Many years ago I had a pet African frog named Vonnegut. I was living in America at the time and bought him at one of their incredible pet stores. My budget only extended to amphibians but he was a pleasant- if not very cuddly- pet.
2. What is your nickname?
My partner, Tim, and a lot of my friends call me “FK”. I also get “Katsy”.
3. What is your greatest fear?
CAMEL SPIDERS! They’re truly terrifying. Type those two words into google images and they’re guaranteed to become your greatest fear too. I’m not normally arachnophobic but these creatures are the stuff of nightmares. Fortunately it’s unlikely I’d ever venture into camel spider territory so it’s also unlikely my nightmares will ever be realized.
4. Describe your writing style in ten words.
Entertaining and informative in an honest and humorous way.
5. Tell us five positive words that describe you as a writer.
Curious, exploratory, celebratory, funny, and frank.
6. What book character would you be, and why?
I’d be Harold from Harold and the Purple Crayon by Crockett Johnson. When I was about 4 or so, I actually thought I was. I waited until nobody was around then got out a big purple crayon and tried drawing in the air. To my surprise, I discovered I was just a normal child with a disappointingly normal crayon.
7. If you could time travel, what year would you go to and why?
I’m not sure what year exactly but I’d go to back to mid 17th Century Easter Island. I’d like to see what that society was like and discover the story behind those big stone statues.
8. What would your ten-year-old self say to you now?
“I knew you’d still love Uncle” (see below)
9. Who is your greatest influence?
It’s not so much who as what- the Uncle books by J.P. Martin. With their hilarious characters, pithy British writing and absurdist sensibility they are lost masterpieces of children’s literature. They’re also peppered with perfect pictures by Quentin Blake, my all-time favourite illustrator.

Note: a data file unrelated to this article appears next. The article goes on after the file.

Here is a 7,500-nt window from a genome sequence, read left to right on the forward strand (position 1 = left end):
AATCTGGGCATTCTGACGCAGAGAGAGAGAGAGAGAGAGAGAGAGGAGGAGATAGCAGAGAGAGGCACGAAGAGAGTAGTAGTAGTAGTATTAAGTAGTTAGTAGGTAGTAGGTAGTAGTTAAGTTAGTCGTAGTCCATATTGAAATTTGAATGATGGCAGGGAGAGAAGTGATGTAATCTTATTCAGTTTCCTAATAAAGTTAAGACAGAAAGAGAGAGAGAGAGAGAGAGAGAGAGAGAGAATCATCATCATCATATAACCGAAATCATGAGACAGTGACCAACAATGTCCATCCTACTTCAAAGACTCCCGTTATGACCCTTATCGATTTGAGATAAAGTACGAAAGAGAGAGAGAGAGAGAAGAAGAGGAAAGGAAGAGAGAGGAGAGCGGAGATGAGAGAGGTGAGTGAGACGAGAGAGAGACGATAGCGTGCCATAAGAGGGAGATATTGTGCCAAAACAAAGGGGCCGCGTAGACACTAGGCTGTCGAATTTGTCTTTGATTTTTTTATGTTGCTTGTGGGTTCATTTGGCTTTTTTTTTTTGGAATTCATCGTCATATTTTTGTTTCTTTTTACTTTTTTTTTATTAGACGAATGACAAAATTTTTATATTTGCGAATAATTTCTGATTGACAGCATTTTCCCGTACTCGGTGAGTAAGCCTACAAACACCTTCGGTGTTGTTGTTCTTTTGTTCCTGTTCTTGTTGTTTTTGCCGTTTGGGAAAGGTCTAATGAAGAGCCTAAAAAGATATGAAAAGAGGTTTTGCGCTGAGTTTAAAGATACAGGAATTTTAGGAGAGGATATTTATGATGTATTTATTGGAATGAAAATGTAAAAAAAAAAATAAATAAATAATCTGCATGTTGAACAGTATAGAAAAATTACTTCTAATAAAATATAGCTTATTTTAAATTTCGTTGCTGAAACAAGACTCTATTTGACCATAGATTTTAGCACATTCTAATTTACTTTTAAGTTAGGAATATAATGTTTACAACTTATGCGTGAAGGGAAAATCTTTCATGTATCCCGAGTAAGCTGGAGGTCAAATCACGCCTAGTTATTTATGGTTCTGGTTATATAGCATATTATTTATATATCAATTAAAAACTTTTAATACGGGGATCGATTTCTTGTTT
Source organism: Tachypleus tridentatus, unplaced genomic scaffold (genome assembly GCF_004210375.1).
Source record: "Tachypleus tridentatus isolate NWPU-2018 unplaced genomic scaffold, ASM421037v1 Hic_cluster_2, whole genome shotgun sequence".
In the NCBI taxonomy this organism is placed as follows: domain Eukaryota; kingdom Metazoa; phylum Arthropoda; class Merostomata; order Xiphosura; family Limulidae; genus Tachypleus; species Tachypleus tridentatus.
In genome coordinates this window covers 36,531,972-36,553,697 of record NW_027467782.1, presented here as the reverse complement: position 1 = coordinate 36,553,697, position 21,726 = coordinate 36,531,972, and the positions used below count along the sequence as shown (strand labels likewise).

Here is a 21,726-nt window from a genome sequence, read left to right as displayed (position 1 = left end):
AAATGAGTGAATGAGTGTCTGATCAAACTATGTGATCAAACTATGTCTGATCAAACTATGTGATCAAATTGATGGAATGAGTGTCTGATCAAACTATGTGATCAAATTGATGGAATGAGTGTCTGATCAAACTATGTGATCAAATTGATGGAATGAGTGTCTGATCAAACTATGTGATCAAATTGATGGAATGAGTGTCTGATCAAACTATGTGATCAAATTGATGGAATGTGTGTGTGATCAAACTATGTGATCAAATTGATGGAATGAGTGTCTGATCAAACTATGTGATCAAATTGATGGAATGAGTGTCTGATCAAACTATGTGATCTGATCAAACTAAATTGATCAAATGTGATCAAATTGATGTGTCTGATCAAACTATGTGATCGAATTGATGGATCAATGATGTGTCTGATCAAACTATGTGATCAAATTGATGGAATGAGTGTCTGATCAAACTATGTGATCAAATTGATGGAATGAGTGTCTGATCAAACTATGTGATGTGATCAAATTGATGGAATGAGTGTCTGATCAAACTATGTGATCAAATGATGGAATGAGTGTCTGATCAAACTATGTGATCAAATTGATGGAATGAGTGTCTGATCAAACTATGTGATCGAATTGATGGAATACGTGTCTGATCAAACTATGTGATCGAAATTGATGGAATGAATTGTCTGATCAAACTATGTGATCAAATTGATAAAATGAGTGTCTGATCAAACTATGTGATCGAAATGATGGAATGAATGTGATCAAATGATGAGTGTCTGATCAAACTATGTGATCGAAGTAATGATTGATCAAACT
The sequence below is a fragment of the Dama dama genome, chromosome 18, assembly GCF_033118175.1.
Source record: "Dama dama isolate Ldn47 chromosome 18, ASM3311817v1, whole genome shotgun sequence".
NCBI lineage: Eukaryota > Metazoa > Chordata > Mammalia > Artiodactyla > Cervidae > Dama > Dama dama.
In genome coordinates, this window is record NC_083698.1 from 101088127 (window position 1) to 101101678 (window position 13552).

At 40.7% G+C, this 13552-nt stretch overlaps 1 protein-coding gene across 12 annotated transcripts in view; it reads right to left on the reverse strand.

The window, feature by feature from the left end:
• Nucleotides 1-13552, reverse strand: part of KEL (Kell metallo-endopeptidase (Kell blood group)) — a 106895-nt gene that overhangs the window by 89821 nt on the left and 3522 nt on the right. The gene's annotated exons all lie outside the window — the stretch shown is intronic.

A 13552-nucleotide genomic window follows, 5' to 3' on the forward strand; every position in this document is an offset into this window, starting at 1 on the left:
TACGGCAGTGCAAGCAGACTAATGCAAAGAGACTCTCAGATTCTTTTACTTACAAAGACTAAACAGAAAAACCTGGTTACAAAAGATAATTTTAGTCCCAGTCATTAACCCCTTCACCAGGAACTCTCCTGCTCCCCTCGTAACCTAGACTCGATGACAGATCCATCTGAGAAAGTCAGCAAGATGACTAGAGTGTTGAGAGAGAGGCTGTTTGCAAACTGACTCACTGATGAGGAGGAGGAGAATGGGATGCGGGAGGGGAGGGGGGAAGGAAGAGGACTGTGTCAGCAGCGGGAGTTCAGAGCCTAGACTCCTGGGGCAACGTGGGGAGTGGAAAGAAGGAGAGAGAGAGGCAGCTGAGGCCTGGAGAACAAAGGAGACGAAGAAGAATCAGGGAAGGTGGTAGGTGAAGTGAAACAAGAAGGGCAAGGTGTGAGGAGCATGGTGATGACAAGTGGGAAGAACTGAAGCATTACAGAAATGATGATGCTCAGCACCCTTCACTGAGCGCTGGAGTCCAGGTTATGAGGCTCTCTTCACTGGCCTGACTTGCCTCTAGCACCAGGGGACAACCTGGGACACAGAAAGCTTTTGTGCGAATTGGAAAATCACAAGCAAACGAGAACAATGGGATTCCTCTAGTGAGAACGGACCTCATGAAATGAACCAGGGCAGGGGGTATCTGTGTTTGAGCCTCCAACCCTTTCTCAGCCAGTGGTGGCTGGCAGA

Even though I first read these books as a 9 year old, I still love them with a passion bordering on fanaticism, fuelled by a firm belief that good children’s literature is good literature full-stop. My kids love Uncle too, which is fortunate as I would otherwise be forced to disown them.
10. What/who made you start writing?
I can’t remember when I started writing. I’ve done it in some way or another for as long as I can remember, whether it be stories for my own enjoyment, letters for friends or articles for magazines.
For the last 19 years I’ve worked as a freelance cartoonist. Cartooning is the art of the metaphor, juxtaposing images and text. Cartoonists may not use many words but they have to choose them very carefully. It really hones your writing skills and gives your vocabulary a workout.
11. What is your favourite word and why?
Saskatchewan. I’ve never been there but I LOVE the sound of it.
12. If you could only read one book for the rest of your life, what would it be?
Now that’s a tricky question- only one for the rest of my life…?
It’s not my favourite but it’d have to be War and Peace by Leo Tolstoy- a) because it’s long and b) because there’s enough exploration of the human condition, philosophising on war and the nature of power and straight-up good story telling that you’d never get bored.
Fiona Katauskas is an Australian author, illustrator and cartoonist. Fiona's latest book is The Amazing True Story of How Babies Are Made (published by HarperCollins), a picture book resource for parents who need to have THAT talk with their children. Visit Fiona's website for more information about her cartoons, writing and illustrations.
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